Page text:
Peter marks, the chief executive of the Co-operative Group, the operator of grocery stores and financial services, says the UK consumer spending environment is the worst for more than 40 years, as the group posted a slump in first-half profits.
A major drag on its performance was a 3.6 per cent fall in underlying sales at the Co-operative food business, which completed the acquisition of Somerfield in 2009 to make it the UK's fifth biggest grocery chain with 3,000 shops. While all its bigger grocery rivals have reported flat or anaemic sales growth this year, the Co-op seems to be faring worse, and its food profits tumbled 21 per cent to £135.4m over the 26 weeks to 2 July.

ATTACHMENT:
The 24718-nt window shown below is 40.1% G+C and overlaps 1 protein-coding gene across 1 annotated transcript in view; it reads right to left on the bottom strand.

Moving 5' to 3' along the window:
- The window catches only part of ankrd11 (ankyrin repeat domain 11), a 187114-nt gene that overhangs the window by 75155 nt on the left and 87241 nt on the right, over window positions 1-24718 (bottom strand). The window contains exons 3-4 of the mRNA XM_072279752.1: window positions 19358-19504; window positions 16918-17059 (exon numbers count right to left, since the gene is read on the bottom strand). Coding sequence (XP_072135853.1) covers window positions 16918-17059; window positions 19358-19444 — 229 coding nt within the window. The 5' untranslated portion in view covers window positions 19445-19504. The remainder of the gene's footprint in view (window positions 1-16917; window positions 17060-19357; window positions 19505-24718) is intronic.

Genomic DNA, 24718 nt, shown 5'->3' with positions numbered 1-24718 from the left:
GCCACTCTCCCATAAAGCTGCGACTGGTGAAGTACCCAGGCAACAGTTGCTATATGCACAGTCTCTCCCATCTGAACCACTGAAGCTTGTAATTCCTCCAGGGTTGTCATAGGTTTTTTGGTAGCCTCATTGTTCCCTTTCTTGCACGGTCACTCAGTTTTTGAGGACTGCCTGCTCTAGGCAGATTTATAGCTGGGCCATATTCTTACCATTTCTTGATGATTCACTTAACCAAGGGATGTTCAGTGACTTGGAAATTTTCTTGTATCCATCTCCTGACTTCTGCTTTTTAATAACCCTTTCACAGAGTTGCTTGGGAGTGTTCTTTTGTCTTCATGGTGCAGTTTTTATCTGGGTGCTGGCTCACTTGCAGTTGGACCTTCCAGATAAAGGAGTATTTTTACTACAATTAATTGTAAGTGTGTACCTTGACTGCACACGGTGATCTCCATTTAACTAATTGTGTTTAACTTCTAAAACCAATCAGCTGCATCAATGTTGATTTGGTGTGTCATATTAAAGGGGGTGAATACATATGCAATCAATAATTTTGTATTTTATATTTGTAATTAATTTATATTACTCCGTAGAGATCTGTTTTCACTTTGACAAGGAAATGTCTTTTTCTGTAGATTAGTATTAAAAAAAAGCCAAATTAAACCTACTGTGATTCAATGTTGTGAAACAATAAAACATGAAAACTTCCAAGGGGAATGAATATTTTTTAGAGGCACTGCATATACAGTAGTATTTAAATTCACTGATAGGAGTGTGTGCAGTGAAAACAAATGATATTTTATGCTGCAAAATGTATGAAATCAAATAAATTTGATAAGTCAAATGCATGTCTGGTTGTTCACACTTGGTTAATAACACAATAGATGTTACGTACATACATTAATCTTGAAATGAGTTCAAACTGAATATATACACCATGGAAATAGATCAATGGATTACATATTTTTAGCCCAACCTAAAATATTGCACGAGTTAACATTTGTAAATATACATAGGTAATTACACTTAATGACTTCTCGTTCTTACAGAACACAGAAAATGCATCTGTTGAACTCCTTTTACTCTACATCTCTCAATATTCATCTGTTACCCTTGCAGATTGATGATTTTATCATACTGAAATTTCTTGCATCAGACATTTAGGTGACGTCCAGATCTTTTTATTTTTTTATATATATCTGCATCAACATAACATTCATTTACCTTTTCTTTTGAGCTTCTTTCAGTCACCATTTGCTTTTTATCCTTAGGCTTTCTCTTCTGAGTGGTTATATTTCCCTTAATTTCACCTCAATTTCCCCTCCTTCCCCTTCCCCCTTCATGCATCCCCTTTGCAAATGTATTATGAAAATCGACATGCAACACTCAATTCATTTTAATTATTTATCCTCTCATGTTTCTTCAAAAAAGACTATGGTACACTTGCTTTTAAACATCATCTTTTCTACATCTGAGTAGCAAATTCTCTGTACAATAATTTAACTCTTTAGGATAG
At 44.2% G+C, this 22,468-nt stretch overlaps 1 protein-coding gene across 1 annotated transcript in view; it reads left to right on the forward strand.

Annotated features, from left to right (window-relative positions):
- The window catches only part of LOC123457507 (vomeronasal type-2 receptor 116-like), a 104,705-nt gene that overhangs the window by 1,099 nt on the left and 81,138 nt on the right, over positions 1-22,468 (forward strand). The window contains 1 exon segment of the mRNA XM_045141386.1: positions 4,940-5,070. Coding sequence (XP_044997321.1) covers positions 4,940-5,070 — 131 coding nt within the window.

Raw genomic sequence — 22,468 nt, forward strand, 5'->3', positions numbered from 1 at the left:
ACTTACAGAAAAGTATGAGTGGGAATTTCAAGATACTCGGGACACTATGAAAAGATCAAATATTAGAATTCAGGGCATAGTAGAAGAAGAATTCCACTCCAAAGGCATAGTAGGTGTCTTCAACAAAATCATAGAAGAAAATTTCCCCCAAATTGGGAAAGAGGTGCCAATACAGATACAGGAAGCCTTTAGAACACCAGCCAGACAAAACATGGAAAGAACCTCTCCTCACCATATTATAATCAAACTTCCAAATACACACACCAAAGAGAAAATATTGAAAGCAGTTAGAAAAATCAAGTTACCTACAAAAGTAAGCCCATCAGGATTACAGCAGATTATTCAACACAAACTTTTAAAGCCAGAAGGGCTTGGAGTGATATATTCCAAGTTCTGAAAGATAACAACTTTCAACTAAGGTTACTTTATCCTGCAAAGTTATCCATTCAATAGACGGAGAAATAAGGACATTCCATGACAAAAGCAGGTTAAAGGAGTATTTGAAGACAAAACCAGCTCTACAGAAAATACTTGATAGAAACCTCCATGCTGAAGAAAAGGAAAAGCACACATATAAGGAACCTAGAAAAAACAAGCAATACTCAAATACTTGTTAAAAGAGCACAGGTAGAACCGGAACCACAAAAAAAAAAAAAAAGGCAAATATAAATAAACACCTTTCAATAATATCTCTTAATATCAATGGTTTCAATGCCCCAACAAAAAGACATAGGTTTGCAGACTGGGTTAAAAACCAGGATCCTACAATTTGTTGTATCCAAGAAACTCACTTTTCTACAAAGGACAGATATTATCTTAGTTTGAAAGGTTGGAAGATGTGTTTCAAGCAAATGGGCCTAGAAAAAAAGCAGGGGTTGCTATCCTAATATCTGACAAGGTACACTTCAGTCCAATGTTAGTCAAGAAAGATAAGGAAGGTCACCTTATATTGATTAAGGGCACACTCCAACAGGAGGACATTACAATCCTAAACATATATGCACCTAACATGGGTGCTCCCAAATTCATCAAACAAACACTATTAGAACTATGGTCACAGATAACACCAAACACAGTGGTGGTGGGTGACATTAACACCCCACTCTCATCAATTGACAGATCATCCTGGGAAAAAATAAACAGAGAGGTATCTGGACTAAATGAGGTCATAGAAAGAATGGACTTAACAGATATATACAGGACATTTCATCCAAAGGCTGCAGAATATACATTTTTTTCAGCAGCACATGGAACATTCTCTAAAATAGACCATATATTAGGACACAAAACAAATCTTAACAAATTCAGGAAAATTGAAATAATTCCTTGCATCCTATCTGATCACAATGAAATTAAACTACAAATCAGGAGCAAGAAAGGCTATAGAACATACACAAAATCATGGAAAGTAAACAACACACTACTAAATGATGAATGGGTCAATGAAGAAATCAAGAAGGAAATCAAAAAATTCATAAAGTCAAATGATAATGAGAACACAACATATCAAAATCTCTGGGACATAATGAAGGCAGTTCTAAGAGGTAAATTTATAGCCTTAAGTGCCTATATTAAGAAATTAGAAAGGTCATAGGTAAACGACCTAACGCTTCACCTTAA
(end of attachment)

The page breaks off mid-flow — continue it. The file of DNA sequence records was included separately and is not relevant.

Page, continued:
Mr Marks, who started at the Co-op's grocery business in 1967, pulled no punches in describing the pressure on UK consumers. He said: "It is the worst I have seen in over 40 years of retailing and, against this backdrop, the results we are announcing are in line with our expectations."
Overall, the Co-operative, whose other businesses include funeral care and pharmacies, posted an 11 per cent fall in operating profits to £275.1m, on sales down 1 per cent to £6.89bn over the half year.
But the financial services arm saw profits rise 20.1 per cent to £131.3m, helped by a significant increase in new current accounts. The Co-op is bidding for the 632 up-for-sale branches of Lloyds Banking Group, which would give the Co-op a network of about 1,000 outlets.
Mr Marks said: "Looking ahead, we do not see signs of any real improvement in the economy and we are planning accordingly." He added: "We will find it difficult to match the record profits we made in 2010."Reuse content